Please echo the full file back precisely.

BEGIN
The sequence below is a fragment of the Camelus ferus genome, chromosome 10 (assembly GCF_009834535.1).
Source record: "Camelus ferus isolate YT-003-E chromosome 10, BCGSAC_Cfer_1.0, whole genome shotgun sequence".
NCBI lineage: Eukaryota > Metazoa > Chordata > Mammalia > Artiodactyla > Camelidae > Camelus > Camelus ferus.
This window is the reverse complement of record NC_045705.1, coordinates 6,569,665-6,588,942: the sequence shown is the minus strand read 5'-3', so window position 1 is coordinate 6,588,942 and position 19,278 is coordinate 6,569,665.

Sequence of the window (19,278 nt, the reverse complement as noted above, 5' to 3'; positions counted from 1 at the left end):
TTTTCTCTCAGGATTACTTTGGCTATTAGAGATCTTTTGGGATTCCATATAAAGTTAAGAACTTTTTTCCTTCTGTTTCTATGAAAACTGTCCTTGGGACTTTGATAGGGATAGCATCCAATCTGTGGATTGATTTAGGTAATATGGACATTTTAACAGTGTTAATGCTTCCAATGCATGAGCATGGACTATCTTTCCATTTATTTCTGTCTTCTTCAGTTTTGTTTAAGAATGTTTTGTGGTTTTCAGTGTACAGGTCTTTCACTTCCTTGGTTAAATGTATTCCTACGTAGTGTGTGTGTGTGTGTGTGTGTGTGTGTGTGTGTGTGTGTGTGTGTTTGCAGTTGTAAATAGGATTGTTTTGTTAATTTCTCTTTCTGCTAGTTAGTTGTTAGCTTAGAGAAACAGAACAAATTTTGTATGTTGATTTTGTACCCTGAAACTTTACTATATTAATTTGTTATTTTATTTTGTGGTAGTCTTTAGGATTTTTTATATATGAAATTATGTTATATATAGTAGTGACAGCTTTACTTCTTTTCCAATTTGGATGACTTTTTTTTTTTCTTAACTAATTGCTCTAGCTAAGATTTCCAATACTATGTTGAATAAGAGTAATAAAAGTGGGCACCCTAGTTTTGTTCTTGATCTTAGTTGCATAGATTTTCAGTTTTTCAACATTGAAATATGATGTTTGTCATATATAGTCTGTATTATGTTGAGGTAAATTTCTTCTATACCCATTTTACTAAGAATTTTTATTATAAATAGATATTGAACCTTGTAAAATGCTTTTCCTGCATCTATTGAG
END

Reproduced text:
The sequence below is a fragment of the Camelus ferus genome, chromosome 10 (assembly GCF_009834535.1).
Source record: "Camelus ferus isolate YT-003-E chromosome 10, BCGSAC_Cfer_1.0, whole genome shotgun sequence".
NCBI lineage: Eukaryota > Metazoa > Chordata > Mammalia > Artiodactyla > Camelidae > Camelus > Camelus ferus.
This window is the reverse complement of record NC_045705.1, coordinates 6,569,665-6,588,942: the sequence shown is the minus strand read 5'-3', so window position 1 is coordinate 6,588,942 and position 19,278 is coordinate 6,569,665.

Sequence of the window (19,278 nt, the reverse complement as noted above, 5' to 3'; positions counted from 1 at the left end):
TTTTCTCTCAGGATTACTTTGGCTATTAGAGATCTTTTGGGATTCCATATAAAGTTAAGAACTTTTTTCCTTCTGTTTCTATGAAAACTGTCCTTGGGACTTTGATAGGGATAGCATCCAATCTGTGGATTGATTTAGGTAATATGGACATTTTAACAGTGTTAATGCTTCCAATGCATGAGCATGGACTATCTTTCCATTTATTTCTGTCTTCTTCAGTTTTGTTTAAGAATGTTTTGTGGTTTTCAGTGTACAGGTCTTTCACTTCCTTGGTTAAATGTATTCCTACGTAGTGTGTGTGTGTGTGTGTGTGTGTGTGTGTGTGTGTGTGTGTGTGTTTGCAGTTGTAAATAGGATTGTTTTGTTAATTTCTCTTTCTGCTAGTTAGTTGTTAGCTTAGAGAAACAGAACAAATTTTGTATGTTGATTTTGTACCCTGAAACTTTACTATATTAATTTGTTATTTTATTTTGTGGTAGTCTTTAGGATTTTTTATATATGAAATTATGTTATATATAGTAGTGACAGCTTTACTTCTTTTCCAATTTGGATGACTTTTTTTTTTTCTTAACTAATTGCTCTAGCTAAGATTTCCAATACTATGTTGAATAAGAGTAATAAAAGTGGGCACCCTAGTTTTGTTCTTGATCTTAGTTGCATAGATTTTCAGTTTTTCAACATTGAAATATGATGTTTGTCATATATAGTCTGTATTATGTTGAGGTAAATTTCTTCTATACCCATTTTACTAAGAATTTTTATTATAAATAGATATTGAACCTTGTAAAATGCTTTTCCTGCATCTATTGAG